The public admission of wrongdoing is the military's first since it launched “clearance operations” against ethnic Rohingya in August, prompting more than 650,000 to flee into neighboring Bangladesh in what the United Nations has called “ethnic cleansing.” A statement on the military commander-in-chief's Facebook page said the Rohingya found in the mass grave had threatened Buddhist villagers and were killed in retaliation.
The U.N. and other groups accuse the military of widespread atrocities against the Rohingya, including killings, rapes and the burning of homes. But the military has insisted that there has been no wrongdoing by any security forces.
The government of Buddhist-majority Myanmar, also known as Burma, has refused to accept Rohingya Muslims as a minority group, even though they have lived in the country for generations. They are widely called “Bengalis” and are accused of migrating illegally from Bangladesh. Rohingya people were stripped of their citizenship in 1982, denying them almost all rights and rendering them stateless.
The 10 bodies were found in December in a mass grave near a cemetery in Inn Din village. “It is true that both the villagers and security forces admitted they killed the 10 Bengali terrorists,” the military statement said. “The army will take charge of those who are responsible for the killings and who broke the rules of engagement. This incident happened because ethnic Buddhist villagers were threatened and provoked by the terrorists.”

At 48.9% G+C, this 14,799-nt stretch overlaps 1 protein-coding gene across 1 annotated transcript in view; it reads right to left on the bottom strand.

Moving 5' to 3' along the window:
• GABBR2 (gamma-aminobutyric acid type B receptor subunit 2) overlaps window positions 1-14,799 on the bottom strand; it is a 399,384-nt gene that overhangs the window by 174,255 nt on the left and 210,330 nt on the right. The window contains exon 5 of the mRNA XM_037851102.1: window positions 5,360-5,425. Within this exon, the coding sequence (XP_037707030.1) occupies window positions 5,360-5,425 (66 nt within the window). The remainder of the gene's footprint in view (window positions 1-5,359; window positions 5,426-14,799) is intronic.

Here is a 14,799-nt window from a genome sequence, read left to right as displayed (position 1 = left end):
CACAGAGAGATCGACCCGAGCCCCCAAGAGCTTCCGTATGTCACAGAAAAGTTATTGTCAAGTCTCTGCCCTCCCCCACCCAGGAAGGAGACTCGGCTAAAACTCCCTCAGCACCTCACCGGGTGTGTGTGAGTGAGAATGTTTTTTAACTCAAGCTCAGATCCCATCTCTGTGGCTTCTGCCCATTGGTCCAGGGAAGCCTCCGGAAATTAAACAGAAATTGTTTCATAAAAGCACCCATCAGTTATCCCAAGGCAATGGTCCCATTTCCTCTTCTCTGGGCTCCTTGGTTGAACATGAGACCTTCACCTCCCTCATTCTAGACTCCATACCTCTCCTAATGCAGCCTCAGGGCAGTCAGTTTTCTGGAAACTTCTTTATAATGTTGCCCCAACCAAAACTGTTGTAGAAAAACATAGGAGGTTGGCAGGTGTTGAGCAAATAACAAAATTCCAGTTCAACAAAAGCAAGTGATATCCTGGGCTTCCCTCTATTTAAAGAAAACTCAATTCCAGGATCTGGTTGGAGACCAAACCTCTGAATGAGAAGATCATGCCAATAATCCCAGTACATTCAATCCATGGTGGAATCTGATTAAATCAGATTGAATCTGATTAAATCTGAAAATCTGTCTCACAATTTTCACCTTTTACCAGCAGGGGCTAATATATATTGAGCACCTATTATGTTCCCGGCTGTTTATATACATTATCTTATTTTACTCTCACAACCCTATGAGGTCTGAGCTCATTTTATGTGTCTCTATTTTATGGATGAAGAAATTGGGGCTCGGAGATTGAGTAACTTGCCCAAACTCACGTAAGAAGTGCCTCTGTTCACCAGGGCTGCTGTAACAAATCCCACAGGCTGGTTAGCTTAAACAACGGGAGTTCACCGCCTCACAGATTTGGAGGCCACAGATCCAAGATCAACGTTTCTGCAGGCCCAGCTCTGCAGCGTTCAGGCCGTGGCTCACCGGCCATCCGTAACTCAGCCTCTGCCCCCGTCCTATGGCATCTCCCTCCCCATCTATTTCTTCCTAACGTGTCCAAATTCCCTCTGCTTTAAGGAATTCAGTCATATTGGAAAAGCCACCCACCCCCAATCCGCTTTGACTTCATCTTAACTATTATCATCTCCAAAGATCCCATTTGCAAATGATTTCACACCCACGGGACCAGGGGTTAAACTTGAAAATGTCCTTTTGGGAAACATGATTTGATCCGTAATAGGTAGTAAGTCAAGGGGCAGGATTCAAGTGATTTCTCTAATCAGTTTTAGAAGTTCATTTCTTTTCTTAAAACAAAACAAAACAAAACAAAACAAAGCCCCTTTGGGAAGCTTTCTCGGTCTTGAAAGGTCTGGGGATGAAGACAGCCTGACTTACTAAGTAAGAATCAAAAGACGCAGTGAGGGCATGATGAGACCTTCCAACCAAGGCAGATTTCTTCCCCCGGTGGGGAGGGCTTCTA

|Army investigation commission at the edge of Rohingya mass grave.|
(Tatmadaw investigation team issues following statement on their findings of discovery of unidentified bodies in Inndin Village cemetery in Maungtaw Township.)
Nay Pyi Taw (January 10): A press release has already been issued saying that acting on the information sent by an unidentified person that slain human bodies were buried in Inndin Village cemetery in Maungtaw Township, Rakhine State, a five-member investigation team led by Lt-Gen Aye Win from the Office of the Commander-in-Chief (Army) had travelled to the location on 20 December 2017 to investigate if security forces were involved in the killings.
The team questioned witnesses—21 Tatmadawmen, three members of the border guard force, 13 members of No (8) Security Police Branch, six Inndin villagers and six civil servants—from 20 December 2017 to 2 January 2018.
According to the interrogations, Inndin Village-tract is made up of two native villages namely Inndin (Rakhine) and Peyon (Na-ta-La) and three Bengali villages. The two native ethnic villages have 176 houses and 840 people while three Bengali villages have 800 houses and about 6,000 people.
|Investigation commission interrogating a policeman.|
From 25 August the Bengalis from Inndin Bengali Villages had threatened Inndin native Villages from a distance days and nights yelling aloud and threatening with swords and spears. Playing through loud speakers, the Bengalis repeatedly chanted slogans in Bengali language, “We are tigers. We will eat the natives and Tatmadawmen. We will slit their throats and hold an Eid festival. We will soon own this land and all farms. We will occupy this region.”